“Aston University launched ‘Carbon Journey’ this week, a project that has brought together more than 2,500 students to raise awareness of climate change.”
Good Week: UK Economy
The Bank of England has increased its growth forecast for the UK’s economy in 2017 to 1.4%. This is compared to a prediction of 0.8% made after the Brexit vote, and reflects how much better the economy has fared than many expected. The revision is the biggest positive change the Bank has ever made to its economic forecast. The pound strengthened against the dollar and the euro following the announcement yesterday. The Monetary Policy Committee has also said that interest rates will not need to be cut next year to stimulate economic growth.
Bad Week: Brexit Process
The process for the UK to leave the European Union was complicated and potentially delayed yesterday. The UK High Court ruled that Parliament must vote on whether the government should trigger Article 50 to begin formal negotiations to exit the EU. The High Court concluded: “We decide that the government does not have power … to give notice pursuant to Article 50 for the U.K. to withdraw from the European Union”. Government lawyers have argued that Gina Miller and Deir Dos Santos brought about the case to try to overturn the outcome of the referendum. However, Miller said her actions were to uphold the “highest standards of transparency and democratic accountability…It’s not about how anyone voted…This case was about process, not politics.”
Good Week: Cyber Experts
Cyber experts can expect to be in demand over the coming months, as Chancellor Philip Hammond announced the government’s new national cyber-security strategy this week. The plans include an investment of £1.9bn into defensive measures to protect government, industry and the public from growing cyber-crime. Mark James, Security Specialist at ESET said the strategy could be successful with “the right expertise and professionals giving the best advice”.
Bad Week: Southern Rail Passengers
For the 8th time this year, Southern Rail’s conductors are striking in opposition to changes to their role. There have been 15 days of strikes since April, which has led to major disruption for those travelling on Southern Rail trains. Mick Cash, HR director of Southern’s operating company Govia Thameslink Railway, told the union: “Your unnecessary action is continuing to have a material and negative impact on people’s work and family lives as well as the regional economy and I urge you to stop.” However, the union has rejected this appeal and yet more crippling strikes are set to take place in December if the dispute is not resolved.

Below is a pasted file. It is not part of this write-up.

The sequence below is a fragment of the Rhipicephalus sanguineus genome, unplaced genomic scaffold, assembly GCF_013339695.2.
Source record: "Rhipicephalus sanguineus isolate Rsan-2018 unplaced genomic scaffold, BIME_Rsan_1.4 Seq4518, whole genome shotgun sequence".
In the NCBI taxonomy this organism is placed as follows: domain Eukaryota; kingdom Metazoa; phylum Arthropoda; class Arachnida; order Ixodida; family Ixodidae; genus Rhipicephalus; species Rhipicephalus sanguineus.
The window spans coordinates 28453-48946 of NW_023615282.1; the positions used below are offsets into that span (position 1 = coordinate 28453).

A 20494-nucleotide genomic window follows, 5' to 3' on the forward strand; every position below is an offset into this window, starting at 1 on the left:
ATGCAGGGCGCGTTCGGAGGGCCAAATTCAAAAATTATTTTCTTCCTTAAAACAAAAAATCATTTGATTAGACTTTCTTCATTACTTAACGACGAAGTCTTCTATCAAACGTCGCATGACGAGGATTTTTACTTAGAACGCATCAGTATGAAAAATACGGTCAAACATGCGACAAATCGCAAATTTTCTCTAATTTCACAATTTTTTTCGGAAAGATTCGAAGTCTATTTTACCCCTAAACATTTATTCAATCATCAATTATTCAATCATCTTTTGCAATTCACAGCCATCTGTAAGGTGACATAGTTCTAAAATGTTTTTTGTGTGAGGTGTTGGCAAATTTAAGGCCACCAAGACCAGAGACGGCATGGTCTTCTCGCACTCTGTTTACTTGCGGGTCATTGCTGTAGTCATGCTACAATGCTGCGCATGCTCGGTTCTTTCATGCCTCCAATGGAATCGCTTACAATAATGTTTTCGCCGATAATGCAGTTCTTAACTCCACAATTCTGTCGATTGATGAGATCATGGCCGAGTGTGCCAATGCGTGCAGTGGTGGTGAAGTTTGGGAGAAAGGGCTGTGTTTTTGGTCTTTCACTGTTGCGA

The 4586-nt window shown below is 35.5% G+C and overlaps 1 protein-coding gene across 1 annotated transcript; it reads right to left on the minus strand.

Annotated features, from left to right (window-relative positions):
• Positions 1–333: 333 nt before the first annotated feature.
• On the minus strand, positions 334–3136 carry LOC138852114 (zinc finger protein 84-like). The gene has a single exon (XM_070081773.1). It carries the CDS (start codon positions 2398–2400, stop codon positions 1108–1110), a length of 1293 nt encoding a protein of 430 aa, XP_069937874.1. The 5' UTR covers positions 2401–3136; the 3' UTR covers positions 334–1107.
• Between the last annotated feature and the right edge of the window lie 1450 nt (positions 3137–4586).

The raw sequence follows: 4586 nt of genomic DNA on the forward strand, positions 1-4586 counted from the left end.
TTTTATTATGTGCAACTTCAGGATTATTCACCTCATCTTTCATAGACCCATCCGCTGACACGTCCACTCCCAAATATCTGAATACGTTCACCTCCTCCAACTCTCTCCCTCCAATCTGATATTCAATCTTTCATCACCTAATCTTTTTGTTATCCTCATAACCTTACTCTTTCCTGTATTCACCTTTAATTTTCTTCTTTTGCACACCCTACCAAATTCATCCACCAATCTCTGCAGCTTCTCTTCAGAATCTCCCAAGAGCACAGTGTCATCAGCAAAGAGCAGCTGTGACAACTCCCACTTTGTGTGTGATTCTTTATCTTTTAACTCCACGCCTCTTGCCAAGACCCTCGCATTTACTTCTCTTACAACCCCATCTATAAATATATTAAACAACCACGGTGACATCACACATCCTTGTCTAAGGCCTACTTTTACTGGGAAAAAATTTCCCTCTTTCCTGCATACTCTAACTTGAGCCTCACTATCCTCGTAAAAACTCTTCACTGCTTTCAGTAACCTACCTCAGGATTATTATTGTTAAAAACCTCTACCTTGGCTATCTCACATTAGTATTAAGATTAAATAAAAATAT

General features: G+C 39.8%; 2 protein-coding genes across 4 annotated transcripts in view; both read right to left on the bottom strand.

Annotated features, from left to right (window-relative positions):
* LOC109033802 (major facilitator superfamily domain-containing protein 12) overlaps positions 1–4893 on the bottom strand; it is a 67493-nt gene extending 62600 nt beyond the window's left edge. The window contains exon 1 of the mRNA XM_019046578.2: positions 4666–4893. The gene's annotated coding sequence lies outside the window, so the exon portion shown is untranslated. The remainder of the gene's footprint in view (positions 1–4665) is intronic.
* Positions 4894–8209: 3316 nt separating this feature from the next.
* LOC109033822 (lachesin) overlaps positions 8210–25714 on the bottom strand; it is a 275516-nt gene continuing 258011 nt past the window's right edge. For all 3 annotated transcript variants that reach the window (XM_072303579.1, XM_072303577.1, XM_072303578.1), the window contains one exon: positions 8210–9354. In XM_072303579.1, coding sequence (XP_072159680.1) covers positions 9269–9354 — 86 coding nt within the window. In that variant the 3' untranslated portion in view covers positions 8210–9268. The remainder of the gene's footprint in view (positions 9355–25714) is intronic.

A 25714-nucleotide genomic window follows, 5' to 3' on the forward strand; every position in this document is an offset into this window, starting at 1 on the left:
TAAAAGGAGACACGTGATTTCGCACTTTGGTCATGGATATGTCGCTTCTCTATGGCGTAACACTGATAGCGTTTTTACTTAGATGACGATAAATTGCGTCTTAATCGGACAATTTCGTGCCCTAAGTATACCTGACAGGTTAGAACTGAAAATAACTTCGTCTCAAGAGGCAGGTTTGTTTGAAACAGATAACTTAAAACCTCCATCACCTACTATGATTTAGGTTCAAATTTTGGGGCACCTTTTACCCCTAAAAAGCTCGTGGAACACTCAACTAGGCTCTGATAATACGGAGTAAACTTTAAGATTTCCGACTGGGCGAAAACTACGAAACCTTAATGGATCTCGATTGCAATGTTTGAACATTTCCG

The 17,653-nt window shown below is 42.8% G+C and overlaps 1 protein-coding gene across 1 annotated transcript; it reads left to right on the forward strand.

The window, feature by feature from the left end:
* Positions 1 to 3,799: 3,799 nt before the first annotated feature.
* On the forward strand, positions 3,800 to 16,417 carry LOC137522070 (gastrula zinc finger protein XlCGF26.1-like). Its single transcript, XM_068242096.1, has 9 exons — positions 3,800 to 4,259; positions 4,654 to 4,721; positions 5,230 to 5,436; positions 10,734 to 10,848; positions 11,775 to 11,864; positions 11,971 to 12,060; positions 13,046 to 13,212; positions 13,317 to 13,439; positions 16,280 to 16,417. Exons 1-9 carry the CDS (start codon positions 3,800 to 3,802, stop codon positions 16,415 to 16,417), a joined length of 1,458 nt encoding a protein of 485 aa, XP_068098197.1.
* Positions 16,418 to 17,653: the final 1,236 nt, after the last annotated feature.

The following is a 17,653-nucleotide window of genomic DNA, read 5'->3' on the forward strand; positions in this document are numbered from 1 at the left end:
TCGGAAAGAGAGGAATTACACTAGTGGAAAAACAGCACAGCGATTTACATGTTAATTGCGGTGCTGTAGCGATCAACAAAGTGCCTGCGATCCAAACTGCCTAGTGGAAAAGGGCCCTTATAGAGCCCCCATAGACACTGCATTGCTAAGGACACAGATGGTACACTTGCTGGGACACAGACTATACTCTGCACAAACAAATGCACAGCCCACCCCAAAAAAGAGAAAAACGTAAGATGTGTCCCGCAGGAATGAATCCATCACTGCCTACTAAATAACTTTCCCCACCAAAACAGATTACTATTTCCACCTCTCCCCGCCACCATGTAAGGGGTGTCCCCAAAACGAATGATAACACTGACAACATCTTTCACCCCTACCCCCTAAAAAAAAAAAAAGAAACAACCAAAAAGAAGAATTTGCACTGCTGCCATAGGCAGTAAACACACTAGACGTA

The latest findings from Grant Thornton’s International Business Report featured in the Financial Times this week. The figures revealed that while business optimism has fallen in a number of economies following the Brexit vote, plans to export – particularly among UK businesses – has increased.
Aston University launched ‘Carbon Journey’ this week. In partnership with Birmingham City University, the project has brought together more than 2,500 students to raise awareness of climate change, including the implications it may have on their careers and the wider world. Check out Aston’s Carbon Journey video which features as the lead environment story on iNews here.
We’ll be attending Newcastle University’s annual sustainability conference. The conference will explore the challenges in sustainability research at a range of scales: regional, national and international, to enhance collaboration between academia, industry and policy.